PISTOIA, Italy (AP) — A Ukrainian circus troupe is performing a never-ending “Alice in Wonderland” tour of Italy, caught in the real-world rabbit hole of having to create joyful performances on stage while their families at home are living through war.
Like many Ukrainian artists who were abroad when Russia invaded on Feb. 24, the acrobats and dancers of the Theater Circus Elysium of Kyiv were opening a limited engagement in Italy. The tour, originally scheduled to end in mid-March, has now been extended at least through June as the performers seek to keep working to send money to relatives back home.
On a recent weekend, the Ukrainian circus came to Pistoia, in Tuscany. There was the Mad Hatter, sporting a green top hat and a purple beard; the White Rabbit with a red nose covered in silver glitter and Alice, with a little blue dress and long ringlets.
But behind their colorful costumes, cheerful smiles and fantastical story line of Alice’s adventures in Wonderland, troupe members are struggling.
“I feel guilty about people who are staying there because they are not safe, and I am safe and I cannot help them,” said Yuliia Palaida, who plays Alice. “I am just fighting with all these feelings,” she adds, her voice trembling.
Oleksandr Bandaliuk plays the Mad Hatter and dominates the show. But backstage, he sits glumly between acts.
“It is very hard to work and dance on the Italy stage because we know in our country now (there) is war,” he said. “We can’t go to Ukraine because in my house now (there are) Russian soldiers.”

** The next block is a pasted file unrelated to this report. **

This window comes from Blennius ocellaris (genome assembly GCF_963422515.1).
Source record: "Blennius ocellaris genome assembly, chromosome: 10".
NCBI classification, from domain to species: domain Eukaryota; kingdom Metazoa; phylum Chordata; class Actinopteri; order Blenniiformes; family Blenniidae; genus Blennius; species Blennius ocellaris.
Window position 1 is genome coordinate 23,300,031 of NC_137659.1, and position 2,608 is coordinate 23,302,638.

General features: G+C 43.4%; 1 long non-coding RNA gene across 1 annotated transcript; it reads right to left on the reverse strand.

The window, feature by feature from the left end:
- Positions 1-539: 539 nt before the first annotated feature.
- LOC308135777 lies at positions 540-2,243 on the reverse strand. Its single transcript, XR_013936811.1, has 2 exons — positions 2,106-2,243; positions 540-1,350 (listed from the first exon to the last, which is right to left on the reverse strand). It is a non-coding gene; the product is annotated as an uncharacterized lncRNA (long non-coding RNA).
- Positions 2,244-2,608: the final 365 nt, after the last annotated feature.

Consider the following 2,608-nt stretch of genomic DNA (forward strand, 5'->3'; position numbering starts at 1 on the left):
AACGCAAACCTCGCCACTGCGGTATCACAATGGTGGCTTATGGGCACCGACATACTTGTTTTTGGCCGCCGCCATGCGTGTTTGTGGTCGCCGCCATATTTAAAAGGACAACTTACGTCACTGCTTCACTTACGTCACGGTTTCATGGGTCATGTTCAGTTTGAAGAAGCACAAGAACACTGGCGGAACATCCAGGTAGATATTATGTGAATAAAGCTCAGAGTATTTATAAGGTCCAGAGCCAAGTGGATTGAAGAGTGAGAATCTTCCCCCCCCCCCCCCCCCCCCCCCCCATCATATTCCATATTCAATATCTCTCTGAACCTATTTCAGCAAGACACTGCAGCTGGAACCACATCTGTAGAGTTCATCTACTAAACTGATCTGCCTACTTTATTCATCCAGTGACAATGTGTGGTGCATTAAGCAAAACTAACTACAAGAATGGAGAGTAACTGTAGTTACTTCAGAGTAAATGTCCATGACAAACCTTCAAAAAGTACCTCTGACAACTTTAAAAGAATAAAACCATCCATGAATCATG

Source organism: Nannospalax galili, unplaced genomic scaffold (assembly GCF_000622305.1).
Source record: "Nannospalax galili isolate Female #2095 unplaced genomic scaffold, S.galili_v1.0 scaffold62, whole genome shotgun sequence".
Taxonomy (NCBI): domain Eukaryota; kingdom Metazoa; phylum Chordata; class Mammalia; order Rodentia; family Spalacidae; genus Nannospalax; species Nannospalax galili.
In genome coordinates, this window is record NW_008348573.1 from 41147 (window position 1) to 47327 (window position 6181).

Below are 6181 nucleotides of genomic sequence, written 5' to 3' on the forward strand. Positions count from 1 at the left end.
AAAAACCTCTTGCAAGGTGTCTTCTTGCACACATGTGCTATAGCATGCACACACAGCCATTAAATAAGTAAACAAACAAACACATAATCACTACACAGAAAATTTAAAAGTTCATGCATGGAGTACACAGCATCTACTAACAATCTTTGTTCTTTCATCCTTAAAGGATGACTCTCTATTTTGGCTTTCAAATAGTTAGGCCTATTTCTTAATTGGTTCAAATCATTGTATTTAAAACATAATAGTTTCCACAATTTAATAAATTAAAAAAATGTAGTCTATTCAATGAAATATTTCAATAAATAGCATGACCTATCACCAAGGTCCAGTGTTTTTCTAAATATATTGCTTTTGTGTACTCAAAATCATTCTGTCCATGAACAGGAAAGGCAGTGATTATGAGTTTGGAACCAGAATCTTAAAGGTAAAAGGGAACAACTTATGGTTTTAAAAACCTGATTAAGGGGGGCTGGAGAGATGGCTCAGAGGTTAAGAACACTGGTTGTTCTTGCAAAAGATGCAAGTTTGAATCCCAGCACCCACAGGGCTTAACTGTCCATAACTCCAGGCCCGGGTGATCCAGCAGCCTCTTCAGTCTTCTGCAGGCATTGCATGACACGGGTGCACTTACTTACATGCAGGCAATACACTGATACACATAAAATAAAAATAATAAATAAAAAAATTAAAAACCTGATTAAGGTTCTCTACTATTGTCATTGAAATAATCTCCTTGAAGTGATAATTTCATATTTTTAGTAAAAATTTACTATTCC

Theaters across Italy have booked the circus, and their sold-out performances have allowed them to pay for about 50 family members to flee Ukraine by bus and join the troupe in Italy.
“We have four or five dogs, a cat and a grandmother who is 79 years old, a babushka, who is the matriarch of all of us, the grandmother of the company,” said the Italian producer of the circus, Roberto Romaniello.
The town of Reggio Emilia found temporary housing for the expanded circus family, while they worked on getting legal documents, access to medical services and apartments for a longer-term stay. They have 10 shows scheduled so far in Sicily in June and are hoping for more.
“Each artist has a lot of people in Ukraine,” said Aleksandr Sakhorov, who has relatives in Kyiv and in Zaporizhzhia. “We send money all this time, but if we stop, nobody gets that support because in Ukraine (there are) no jobs now.”
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